EVERETT — Want to tag along with a sheriff’s deputy to see what the front lines of law enforcement look like?
You’ll have to wait.
Earlier this month, the Snohomish County Sheriff’s Office suspended all ridealongs until further notice. Those already scheduled were to be canceled.
The reason? Politics.
On Oct. 1, Anna Rohrbough, a County Council candidate in the Nov. 5 general election, wrote about her experience riding with deputies in a Facebook post.
The Mukilteo Republican attached five photos: a baggie of methamphetamine, a greenbelt outside of a Home Depot, the inside of an abandoned dental clinic where people had been squatting, a tent with trash strewn about and a closeup of a pile of litter.
“These pictures speak loud,” Rohrbough wrote. “Don’t assume we went looking for these — it’s just there, in plain sight for all of us to see.”
She signed off: “We need to Elect ANNA!”
A little more than 27 hours later, sheriff’s Capt. Scott Parker sent an email to staff.
“Effective now and until further notice all ride-alongs are suspended,” he wrote. “If, for instance a ride has already been approved/scheduled, please make arrangements to cancel and explain they will be rescheduled for a later date.”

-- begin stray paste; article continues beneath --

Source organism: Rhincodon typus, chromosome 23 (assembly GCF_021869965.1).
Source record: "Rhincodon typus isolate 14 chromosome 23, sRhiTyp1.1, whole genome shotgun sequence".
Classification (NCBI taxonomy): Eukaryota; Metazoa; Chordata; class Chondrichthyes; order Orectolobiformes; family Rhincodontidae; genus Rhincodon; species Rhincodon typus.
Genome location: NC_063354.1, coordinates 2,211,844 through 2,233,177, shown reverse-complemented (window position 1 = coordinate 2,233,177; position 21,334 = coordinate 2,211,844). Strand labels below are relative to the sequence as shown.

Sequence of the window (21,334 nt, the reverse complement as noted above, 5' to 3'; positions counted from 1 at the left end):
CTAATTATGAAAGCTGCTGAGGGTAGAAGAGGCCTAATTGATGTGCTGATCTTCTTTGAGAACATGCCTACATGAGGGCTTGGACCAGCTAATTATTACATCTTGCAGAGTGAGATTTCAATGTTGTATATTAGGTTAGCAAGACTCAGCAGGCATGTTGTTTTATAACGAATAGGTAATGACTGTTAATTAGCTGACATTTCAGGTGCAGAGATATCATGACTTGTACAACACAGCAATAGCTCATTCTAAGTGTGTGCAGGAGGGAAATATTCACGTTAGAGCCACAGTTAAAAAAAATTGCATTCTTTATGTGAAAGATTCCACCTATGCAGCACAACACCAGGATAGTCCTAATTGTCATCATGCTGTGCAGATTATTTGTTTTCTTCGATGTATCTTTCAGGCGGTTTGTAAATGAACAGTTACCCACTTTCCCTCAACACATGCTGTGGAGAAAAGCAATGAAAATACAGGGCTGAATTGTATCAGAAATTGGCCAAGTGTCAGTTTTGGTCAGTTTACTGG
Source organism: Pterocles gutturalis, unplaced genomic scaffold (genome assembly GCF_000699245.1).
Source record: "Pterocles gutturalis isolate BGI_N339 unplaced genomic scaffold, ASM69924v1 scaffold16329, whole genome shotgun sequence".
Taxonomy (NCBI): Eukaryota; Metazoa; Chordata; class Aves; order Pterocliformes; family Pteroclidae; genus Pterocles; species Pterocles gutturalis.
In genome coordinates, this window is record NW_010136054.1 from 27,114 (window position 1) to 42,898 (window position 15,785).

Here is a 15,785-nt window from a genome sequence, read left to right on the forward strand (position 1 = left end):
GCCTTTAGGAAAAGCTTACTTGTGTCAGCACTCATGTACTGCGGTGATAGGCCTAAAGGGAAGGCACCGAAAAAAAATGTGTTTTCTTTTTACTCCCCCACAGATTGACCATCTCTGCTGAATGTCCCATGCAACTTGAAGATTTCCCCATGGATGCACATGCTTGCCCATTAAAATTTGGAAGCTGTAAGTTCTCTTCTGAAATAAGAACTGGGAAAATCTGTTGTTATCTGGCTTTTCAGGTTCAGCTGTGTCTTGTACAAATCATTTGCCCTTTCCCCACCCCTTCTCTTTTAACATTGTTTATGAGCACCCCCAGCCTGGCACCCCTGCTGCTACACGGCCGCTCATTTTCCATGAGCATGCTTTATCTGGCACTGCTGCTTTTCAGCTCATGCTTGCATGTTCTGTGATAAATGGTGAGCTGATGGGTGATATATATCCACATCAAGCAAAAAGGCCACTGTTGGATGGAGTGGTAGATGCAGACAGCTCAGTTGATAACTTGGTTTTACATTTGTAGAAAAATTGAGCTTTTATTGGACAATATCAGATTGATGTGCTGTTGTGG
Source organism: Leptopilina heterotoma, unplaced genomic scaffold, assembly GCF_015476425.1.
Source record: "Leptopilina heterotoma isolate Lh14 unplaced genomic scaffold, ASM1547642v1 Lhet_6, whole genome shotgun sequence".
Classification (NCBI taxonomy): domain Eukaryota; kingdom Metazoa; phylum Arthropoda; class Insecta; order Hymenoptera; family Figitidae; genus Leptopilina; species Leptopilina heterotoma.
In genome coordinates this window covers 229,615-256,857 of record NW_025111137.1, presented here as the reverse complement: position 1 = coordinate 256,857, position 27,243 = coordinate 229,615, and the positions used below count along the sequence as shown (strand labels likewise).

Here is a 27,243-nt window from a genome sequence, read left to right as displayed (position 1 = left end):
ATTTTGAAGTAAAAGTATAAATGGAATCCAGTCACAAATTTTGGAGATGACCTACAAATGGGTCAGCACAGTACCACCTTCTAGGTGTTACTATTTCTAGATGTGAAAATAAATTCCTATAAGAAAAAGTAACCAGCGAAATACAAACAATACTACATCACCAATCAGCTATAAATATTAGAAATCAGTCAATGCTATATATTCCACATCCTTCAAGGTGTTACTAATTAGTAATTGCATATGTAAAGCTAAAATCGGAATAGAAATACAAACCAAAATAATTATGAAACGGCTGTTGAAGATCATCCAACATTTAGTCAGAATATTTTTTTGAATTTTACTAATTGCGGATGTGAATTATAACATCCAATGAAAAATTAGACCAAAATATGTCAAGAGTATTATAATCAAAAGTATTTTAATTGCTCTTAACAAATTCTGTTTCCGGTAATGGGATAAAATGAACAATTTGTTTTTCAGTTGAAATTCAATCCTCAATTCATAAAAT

Under the directive, employees and volunteers can continue to participate.
Rohrbough also wrote about her experience in a paid political advertisement published on The Daily Herald’s website.
At a candidate forum on Oct. 18, Sheriff Ty Trenary indicated that Rohrbough crossed the line when she wrote about her experience on social media. He said it was a violation of the department’s policy.
“To invite somebody running for office and allow them to use that for political purposes is just not acceptable,” Trenary said.
The sheriff’s office policy manual does not appear to expressly prohibit people from posting photos or video taken during ridealongs on social media. Nor does it seem to address whether people can use ride-alongs for political purposes.
County code explains that employees may not engage in “political activity while on duty.”
Trenary’s opponent in the sheriff’s race, Sgt. Adam Fortney, helped organize the ridealong for Rohrbough, and drove her around for a portion of it.
Rohrbough and Fortney have openly supported each other’s campaigns. According to Public Disclosure Commission records, Rohrbough contributed $250 to Fortney’s campaign. Fortney gave Rohrbough $125.
Fortney has made the suspension of ridealongs a talking point on the campaign trail. In Facebook posts and at candidate forums, he connected the suspension to a lack of transparency from the sheriff’s office.
In the 23 years he’s been on the force, Fortney said he’s never seen a sheriff suspend ride-alongs.
Rohrbough conjectured in a Facebook post that Trenary was playing “political games.”
In an email, sheriff’s spokesperson Shari Ireton said ride-alongs will be suspended until after the election.
“We will review our existing policy and may make changes to the language so as to avoid similar issues in the future,” Ireton wrote.